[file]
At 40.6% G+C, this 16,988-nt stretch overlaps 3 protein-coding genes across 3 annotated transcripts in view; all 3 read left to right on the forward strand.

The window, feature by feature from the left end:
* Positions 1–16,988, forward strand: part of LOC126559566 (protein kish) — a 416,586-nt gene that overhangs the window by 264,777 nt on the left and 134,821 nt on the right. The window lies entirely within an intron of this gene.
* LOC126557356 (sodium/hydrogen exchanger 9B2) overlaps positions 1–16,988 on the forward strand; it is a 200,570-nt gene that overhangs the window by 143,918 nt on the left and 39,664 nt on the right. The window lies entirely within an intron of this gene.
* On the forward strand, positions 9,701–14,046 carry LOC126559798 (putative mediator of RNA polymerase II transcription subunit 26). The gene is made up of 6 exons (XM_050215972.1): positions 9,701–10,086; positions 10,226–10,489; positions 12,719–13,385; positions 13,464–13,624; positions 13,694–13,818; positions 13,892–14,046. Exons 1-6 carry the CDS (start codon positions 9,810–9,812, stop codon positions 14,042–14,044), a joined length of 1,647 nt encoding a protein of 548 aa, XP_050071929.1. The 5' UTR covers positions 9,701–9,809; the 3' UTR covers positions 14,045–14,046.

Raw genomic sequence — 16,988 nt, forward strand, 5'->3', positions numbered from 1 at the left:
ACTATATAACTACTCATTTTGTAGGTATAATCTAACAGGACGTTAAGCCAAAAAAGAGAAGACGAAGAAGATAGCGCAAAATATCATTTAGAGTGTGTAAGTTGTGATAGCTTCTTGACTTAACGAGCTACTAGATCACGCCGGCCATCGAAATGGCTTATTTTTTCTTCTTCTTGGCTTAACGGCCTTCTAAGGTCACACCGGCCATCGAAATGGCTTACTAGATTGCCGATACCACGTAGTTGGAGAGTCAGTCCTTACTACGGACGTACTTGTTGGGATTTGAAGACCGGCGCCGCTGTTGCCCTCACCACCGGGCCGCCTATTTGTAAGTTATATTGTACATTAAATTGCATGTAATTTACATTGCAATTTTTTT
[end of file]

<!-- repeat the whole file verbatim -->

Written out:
At 40.6% G+C, this 16,988-nt stretch overlaps 3 protein-coding genes across 3 annotated transcripts in view; all 3 read left to right on the forward strand.

The window, feature by feature from the left end:
* Positions 1–16,988, forward strand: part of LOC126559566 (protein kish) — a 416,586-nt gene that overhangs the window by 264,777 nt on the left and 134,821 nt on the right. The window lies entirely within an intron of this gene.
* LOC126557356 (sodium/hydrogen exchanger 9B2) overlaps positions 1–16,988 on the forward strand; it is a 200,570-nt gene that overhangs the window by 143,918 nt on the left and 39,664 nt on the right. The window lies entirely within an intron of this gene.
* On the forward strand, positions 9,701–14,046 carry LOC126559798 (putative mediator of RNA polymerase II transcription subunit 26). The gene is made up of 6 exons (XM_050215972.1): positions 9,701–10,086; positions 10,226–10,489; positions 12,719–13,385; positions 13,464–13,624; positions 13,694–13,818; positions 13,892–14,046. Exons 1-6 carry the CDS (start codon positions 9,810–9,812, stop codon positions 14,042–14,044), a joined length of 1,647 nt encoding a protein of 548 aa, XP_050071929.1. The 5' UTR covers positions 9,701–9,809; the 3' UTR covers positions 14,045–14,046.

Raw genomic sequence — 16,988 nt, forward strand, 5'->3', positions numbered from 1 at the left:
ACTATATAACTACTCATTTTGTAGGTATAATCTAACAGGACGTTAAGCCAAAAAAGAGAAGACGAAGAAGATAGCGCAAAATATCATTTAGAGTGTGTAAGTTGTGATAGCTTCTTGACTTAACGAGCTACTAGATCACGCCGGCCATCGAAATGGCTTATTTTTTCTTCTTCTTGGCTTAACGGCCTTCTAAGGTCACACCGGCCATCGAAATGGCTTACTAGATTGCCGATACCACGTAGTTGGAGAGTCAGTCCTTACTACGGACGTACTTGTTGGGATTTGAAGACCGGCGCCGCTGTTGCCCTCACCACCGGGCCGCCTATTTGTAAGTTATATTGTACATTAAATTGCATGTAATTTACATTGCAATTTTTTT